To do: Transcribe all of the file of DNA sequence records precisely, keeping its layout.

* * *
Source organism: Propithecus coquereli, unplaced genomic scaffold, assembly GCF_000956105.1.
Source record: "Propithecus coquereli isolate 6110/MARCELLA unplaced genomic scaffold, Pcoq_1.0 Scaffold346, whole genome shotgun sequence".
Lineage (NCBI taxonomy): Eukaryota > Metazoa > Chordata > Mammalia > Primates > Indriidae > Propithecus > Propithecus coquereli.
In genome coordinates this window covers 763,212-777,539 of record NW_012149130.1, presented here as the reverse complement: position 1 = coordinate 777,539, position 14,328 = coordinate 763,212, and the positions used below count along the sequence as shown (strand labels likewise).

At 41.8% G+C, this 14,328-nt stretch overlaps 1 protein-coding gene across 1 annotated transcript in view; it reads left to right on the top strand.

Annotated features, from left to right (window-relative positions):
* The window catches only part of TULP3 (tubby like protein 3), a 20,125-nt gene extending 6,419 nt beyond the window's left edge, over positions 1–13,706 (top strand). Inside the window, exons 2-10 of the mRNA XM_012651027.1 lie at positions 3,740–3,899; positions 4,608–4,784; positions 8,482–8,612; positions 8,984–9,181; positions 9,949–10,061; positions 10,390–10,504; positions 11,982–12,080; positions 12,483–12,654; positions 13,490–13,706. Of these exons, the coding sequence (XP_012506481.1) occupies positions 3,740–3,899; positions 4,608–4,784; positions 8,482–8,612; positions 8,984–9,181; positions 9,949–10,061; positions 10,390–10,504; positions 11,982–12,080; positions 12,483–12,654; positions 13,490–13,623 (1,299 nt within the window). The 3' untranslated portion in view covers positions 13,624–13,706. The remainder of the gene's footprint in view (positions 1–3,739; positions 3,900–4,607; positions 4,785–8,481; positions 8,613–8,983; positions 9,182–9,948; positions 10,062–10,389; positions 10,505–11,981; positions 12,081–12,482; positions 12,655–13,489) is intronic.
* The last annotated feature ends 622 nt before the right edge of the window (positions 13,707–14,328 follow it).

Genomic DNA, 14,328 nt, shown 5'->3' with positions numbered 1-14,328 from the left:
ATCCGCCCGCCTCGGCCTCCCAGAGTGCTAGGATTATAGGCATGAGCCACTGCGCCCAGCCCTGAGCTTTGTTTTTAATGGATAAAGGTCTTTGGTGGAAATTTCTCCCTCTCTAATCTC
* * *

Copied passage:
Source organism: Propithecus coquereli, unplaced genomic scaffold, assembly GCF_000956105.1.
Source record: "Propithecus coquereli isolate 6110/MARCELLA unplaced genomic scaffold, Pcoq_1.0 Scaffold346, whole genome shotgun sequence".
Lineage (NCBI taxonomy): Eukaryota > Metazoa > Chordata > Mammalia > Primates > Indriidae > Propithecus > Propithecus coquereli.
In genome coordinates this window covers 763,212-777,539 of record NW_012149130.1, presented here as the reverse complement: position 1 = coordinate 777,539, position 14,328 = coordinate 763,212, and the positions used below count along the sequence as shown (strand labels likewise).

At 41.8% G+C, this 14,328-nt stretch overlaps 1 protein-coding gene across 1 annotated transcript in view; it reads left to right on the top strand.

Annotated features, from left to right (window-relative positions):
* The window catches only part of TULP3 (tubby like protein 3), a 20,125-nt gene extending 6,419 nt beyond the window's left edge, over positions 1–13,706 (top strand). Inside the window, exons 2-10 of the mRNA XM_012651027.1 lie at positions 3,740–3,899; positions 4,608–4,784; positions 8,482–8,612; positions 8,984–9,181; positions 9,949–10,061; positions 10,390–10,504; positions 11,982–12,080; positions 12,483–12,654; positions 13,490–13,706. Of these exons, the coding sequence (XP_012506481.1) occupies positions 3,740–3,899; positions 4,608–4,784; positions 8,482–8,612; positions 8,984–9,181; positions 9,949–10,061; positions 10,390–10,504; positions 11,982–12,080; positions 12,483–12,654; positions 13,490–13,623 (1,299 nt within the window). The 3' untranslated portion in view covers positions 13,624–13,706. The remainder of the gene's footprint in view (positions 1–3,739; positions 3,900–4,607; positions 4,785–8,481; positions 8,613–8,983; positions 9,182–9,948; positions 10,062–10,389; positions 10,505–11,981; positions 12,081–12,482; positions 12,655–13,489) is intronic.
* The last annotated feature ends 622 nt before the right edge of the window (positions 13,707–14,328 follow it).

Genomic DNA, 14,328 nt, shown 5'->3' with positions numbered 1-14,328 from the left:
ATCCGCCCGCCTCGGCCTCCCAGAGTGCTAGGATTATAGGCATGAGCCACTGCGCCCAGCCCTGAGCTTTGTTTTTAATGGATAAAGGTCTTTGGTGGAAATTTCTCCCTCTCTAATCTC